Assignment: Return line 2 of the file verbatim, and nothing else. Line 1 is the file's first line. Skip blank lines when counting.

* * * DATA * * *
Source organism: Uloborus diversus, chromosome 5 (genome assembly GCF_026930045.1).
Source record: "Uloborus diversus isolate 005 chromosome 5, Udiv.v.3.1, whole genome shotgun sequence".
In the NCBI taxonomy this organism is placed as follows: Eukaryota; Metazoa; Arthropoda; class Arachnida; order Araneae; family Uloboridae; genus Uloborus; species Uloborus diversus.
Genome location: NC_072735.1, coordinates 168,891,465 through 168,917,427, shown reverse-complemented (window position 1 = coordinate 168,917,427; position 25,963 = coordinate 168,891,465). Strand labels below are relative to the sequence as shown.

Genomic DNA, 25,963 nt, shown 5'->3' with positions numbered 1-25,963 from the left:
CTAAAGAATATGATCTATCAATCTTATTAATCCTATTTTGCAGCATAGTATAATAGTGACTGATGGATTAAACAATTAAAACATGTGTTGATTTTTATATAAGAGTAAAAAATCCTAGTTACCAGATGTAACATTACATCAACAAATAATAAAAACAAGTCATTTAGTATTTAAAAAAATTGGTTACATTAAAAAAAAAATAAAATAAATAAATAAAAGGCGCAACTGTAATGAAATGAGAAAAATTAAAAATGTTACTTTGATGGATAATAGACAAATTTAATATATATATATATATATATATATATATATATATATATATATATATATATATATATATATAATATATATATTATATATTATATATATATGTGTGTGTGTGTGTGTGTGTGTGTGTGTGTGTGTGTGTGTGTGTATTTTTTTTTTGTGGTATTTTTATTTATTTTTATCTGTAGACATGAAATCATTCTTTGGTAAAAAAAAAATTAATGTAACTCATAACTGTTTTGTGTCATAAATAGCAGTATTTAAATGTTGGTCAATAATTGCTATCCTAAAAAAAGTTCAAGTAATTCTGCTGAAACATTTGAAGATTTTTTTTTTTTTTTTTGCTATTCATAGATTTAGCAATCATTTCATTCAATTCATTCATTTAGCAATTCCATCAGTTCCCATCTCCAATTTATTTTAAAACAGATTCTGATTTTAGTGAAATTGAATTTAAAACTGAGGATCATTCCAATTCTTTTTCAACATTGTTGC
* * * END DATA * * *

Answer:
Source record: "Uloborus diversus isolate 005 chromosome 5, Udiv.v.3.1, whole genome shotgun sequence".